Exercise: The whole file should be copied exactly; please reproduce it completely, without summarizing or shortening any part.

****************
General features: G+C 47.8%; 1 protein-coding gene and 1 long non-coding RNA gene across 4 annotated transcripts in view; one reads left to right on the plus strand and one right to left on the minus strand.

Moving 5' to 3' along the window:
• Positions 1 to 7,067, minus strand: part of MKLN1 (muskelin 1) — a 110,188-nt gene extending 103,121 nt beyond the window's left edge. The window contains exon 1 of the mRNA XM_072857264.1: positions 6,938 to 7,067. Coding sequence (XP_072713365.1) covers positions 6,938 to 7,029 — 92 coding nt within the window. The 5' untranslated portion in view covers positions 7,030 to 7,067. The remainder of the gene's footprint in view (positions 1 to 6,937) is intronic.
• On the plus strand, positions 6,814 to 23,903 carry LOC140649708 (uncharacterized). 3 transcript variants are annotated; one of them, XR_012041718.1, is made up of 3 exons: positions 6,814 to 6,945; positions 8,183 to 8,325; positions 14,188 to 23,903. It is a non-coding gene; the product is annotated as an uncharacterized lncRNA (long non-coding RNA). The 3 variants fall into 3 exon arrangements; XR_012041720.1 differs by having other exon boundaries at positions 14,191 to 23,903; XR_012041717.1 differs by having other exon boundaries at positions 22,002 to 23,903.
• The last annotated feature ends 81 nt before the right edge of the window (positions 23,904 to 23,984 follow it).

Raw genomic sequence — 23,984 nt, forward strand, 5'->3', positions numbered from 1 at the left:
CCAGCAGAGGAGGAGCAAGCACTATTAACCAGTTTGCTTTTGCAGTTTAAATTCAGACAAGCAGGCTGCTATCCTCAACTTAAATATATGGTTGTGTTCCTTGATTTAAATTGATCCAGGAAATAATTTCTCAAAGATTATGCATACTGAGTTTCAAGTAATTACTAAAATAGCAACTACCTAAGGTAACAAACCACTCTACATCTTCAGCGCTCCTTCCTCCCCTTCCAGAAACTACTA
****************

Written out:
General features: G+C 47.8%; 1 protein-coding gene and 1 long non-coding RNA gene across 4 annotated transcripts in view; one reads left to right on the plus strand and one right to left on the minus strand.

Moving 5' to 3' along the window:
• Positions 1 to 7,067, minus strand: part of MKLN1 (muskelin 1) — a 110,188-nt gene extending 103,121 nt beyond the window's left edge. The window contains exon 1 of the mRNA XM_072857264.1: positions 6,938 to 7,067. Coding sequence (XP_072713365.1) covers positions 6,938 to 7,029 — 92 coding nt within the window. The 5' untranslated portion in view covers positions 7,030 to 7,067. The remainder of the gene's footprint in view (positions 1 to 6,937) is intronic.
• On the plus strand, positions 6,814 to 23,903 carry LOC140649708 (uncharacterized). 3 transcript variants are annotated; one of them, XR_012041718.1, is made up of 3 exons: positions 6,814 to 6,945; positions 8,183 to 8,325; positions 14,188 to 23,903. It is a non-coding gene; the product is annotated as an uncharacterized lncRNA (long non-coding RNA). The 3 variants fall into 3 exon arrangements; XR_012041720.1 differs by having other exon boundaries at positions 14,191 to 23,903; XR_012041717.1 differs by having other exon boundaries at positions 22,002 to 23,903.
• The last annotated feature ends 81 nt before the right edge of the window (positions 23,904 to 23,984 follow it).

Raw genomic sequence — 23,984 nt, forward strand, 5'->3', positions numbered from 1 at the left:
CCAGCAGAGGAGGAGCAAGCACTATTAACCAGTTTGCTTTTGCAGTTTAAATTCAGACAAGCAGGCTGCTATCCTCAACTTAAATATATGGTTGTGTTCCTTGATTTAAATTGATCCAGGAAATAATTTCTCAAAGATTATGCATACTGAGTTTCAAGTAATTACTAAAATAGCAACTACCTAAGGTAACAAACCACTCTACATCTTCAGCGCTCCTTCCTCCCCTTCCAGAAACTACTA